By Andrea Jurjevic
Anhinga Press, 2015
Winner of the Philip Levine Prize for Poetry
Reviewed by Mary Jane Ryals
Even the cover photo of Small Crimes tells a story--a homunculus clinging to an unclothed woman. The homunculus is a monstrous form used to express postwar anxieties about refugees, persecution of minorities in war and the adoption of minorities into a big world.
Yet this gritty and tender collection by native Croatian Andrea Jurjevic tells an intimate and personal story of survival in a brutal war that occurred in Europe only two-plus decades ago. Named the Croatian Revolution, a million people were counted in the dead, missing, imprisoned and displaced just across the Adriatic from Italy.
Jurjevic focuses, rather than on historical facts, on how the quotidian of regular people’s lives managed to help them keep their humanity in the midst of bombs, firing squads and loss. In “Sarajevo Cycle: 1992 to 1996” the visuals tell the death toll in ironically beautiful language:
past the fast-clacks through debris, clutched loaves of bread,
more Run or RIP signs nailed to posts, the cyclist not heeding
the sickle-shape of a couple’s legs on the sidewalk, or the child in a fuchsia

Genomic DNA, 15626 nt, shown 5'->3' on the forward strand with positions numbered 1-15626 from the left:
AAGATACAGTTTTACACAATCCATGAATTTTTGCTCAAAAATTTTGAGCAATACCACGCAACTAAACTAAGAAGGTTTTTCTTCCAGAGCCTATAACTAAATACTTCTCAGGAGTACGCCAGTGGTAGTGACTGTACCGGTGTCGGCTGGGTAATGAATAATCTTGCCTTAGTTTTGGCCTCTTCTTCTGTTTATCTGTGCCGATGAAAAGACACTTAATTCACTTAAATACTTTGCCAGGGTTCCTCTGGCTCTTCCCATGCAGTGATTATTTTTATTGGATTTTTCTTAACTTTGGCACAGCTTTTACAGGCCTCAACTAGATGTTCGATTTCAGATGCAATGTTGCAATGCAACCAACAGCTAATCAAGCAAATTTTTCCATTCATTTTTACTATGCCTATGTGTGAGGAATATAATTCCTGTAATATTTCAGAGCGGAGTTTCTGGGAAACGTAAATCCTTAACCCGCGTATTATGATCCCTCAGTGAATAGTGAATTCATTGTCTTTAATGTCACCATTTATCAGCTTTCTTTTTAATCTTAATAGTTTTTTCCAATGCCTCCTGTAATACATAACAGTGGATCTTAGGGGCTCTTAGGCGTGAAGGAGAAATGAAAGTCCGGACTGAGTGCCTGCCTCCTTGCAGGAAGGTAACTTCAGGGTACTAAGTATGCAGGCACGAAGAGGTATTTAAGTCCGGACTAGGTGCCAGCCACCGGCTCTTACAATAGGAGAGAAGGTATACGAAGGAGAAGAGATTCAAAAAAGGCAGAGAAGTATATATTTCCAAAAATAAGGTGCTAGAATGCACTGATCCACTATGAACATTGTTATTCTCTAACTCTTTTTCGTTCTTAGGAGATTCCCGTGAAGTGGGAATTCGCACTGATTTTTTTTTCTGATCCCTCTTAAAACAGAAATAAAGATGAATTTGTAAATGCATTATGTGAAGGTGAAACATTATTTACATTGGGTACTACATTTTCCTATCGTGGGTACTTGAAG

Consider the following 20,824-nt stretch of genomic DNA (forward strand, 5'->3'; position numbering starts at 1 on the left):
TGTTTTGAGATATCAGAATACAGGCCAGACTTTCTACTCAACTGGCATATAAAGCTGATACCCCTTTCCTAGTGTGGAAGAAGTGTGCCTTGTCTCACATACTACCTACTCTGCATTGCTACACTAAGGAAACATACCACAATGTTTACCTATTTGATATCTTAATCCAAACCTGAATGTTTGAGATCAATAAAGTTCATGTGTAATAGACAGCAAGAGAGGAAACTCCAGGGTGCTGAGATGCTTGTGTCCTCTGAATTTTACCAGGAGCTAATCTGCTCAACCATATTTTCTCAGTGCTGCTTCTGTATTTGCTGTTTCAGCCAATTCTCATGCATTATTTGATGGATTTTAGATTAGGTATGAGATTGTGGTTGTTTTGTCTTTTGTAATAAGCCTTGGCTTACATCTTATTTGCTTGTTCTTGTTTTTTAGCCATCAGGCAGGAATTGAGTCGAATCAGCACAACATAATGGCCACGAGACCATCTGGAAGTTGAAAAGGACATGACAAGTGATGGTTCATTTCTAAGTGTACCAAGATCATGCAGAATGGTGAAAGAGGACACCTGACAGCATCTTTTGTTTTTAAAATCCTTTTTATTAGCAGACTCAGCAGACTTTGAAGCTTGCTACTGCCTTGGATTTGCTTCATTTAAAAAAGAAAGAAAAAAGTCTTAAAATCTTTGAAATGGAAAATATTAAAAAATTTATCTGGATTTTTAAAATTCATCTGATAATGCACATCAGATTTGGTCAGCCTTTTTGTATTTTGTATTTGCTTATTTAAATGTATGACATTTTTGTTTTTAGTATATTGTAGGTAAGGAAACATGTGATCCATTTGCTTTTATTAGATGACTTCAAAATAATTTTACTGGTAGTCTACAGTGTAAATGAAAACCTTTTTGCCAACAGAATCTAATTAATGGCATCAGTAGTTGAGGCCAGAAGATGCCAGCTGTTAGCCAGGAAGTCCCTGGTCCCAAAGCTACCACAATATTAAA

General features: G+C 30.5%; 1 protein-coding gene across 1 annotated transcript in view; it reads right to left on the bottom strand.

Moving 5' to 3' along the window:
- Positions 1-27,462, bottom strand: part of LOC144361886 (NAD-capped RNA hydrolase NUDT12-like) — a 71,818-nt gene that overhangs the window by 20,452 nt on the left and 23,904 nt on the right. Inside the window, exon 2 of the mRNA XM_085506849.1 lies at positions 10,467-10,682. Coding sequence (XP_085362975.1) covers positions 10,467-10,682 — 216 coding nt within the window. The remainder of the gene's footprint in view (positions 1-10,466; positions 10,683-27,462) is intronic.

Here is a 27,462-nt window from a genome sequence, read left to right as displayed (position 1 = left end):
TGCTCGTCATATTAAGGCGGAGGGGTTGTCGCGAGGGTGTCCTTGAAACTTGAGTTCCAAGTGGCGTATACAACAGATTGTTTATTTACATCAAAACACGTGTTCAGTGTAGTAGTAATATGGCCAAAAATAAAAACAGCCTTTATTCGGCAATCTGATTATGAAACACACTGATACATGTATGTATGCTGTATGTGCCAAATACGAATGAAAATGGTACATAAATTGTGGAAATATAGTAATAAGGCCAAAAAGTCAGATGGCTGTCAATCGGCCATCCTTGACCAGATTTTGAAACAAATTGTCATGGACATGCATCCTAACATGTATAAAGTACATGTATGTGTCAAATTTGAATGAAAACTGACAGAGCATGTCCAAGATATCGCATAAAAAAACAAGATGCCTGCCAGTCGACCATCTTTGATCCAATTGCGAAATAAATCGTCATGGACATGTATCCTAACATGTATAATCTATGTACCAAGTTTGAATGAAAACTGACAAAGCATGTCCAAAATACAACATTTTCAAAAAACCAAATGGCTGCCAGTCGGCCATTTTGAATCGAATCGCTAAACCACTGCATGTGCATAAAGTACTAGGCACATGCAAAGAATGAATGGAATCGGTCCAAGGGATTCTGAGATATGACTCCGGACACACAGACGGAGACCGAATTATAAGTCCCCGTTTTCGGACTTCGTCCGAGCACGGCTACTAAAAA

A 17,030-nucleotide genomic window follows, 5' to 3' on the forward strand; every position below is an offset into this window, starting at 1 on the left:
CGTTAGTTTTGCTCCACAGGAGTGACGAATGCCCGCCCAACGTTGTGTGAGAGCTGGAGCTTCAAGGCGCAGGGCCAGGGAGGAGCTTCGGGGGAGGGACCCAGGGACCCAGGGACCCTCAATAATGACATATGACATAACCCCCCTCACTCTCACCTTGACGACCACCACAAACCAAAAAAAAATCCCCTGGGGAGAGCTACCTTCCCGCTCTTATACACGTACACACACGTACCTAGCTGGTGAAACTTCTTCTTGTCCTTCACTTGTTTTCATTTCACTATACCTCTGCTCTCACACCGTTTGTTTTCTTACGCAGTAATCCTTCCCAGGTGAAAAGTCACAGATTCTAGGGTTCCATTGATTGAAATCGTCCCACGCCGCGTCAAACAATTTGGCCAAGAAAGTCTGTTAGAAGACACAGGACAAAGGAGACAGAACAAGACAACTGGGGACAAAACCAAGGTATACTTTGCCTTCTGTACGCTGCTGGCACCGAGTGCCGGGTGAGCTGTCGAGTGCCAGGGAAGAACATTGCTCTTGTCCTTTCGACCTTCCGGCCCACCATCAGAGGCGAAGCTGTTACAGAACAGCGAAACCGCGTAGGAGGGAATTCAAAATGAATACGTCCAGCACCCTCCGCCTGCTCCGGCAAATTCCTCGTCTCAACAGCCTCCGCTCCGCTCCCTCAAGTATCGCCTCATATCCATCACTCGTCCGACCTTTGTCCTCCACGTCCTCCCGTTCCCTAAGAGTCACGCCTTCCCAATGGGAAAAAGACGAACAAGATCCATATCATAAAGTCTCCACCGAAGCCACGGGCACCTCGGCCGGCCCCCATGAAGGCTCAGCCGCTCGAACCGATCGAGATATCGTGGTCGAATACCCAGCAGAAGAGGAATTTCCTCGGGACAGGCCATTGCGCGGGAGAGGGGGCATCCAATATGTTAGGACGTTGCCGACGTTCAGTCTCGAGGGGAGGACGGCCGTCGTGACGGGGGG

duffel coat with fingers curled in the red drool under her mouth...
In the poem “Small Crimes,” in contrast, longing, tenderness, and grace through the body come to two people in a car at a roadside shrine of the black Madonna:
I’d leaned towards you behind the wheel.
You stirred, semi-vigilant as I snapped the white buttons
on your shirt, undid the equator of your belt,
ducked from the eyes of people pushing cars
filled with cured lamb, corn on Styrofoam, cellophaned rye
And as the last sprays of sunlight slid down
the hood of the sky, you shielded my black hair,
your hands familiar with churned earth,
and what it takes in the tucked back of a parking lot
to absolve a peopled afternoon of a small crime
and keep it hidden, keep it safe.
In the last section of the book, “Americana: Threshold,” the book’s final poem, “Threshold,” the narrator describes cleaning a “Strange place I resist calling home.”
The descriptions of everyday domestics are angled by the vision of someone who’s seen too much: “Four blistered black mailboxes,” “faded geraniums...like spent debutantes,” and “I try to removed time from the worn carpet, / restore something in this house...”
Yet the mere fact that survival occurs seems a miracle as the end of the poem approaches:
...I think of how right now
someplace boats are leaving their docks,
how easily they move--like the lifting
of eyelids, the sound of dawn, like breathing.
This book of poems certainly earned the 2015 Philip Levine Prize for Poetry that it won, through voice, story, detail, scrutiny, understatement and love of language.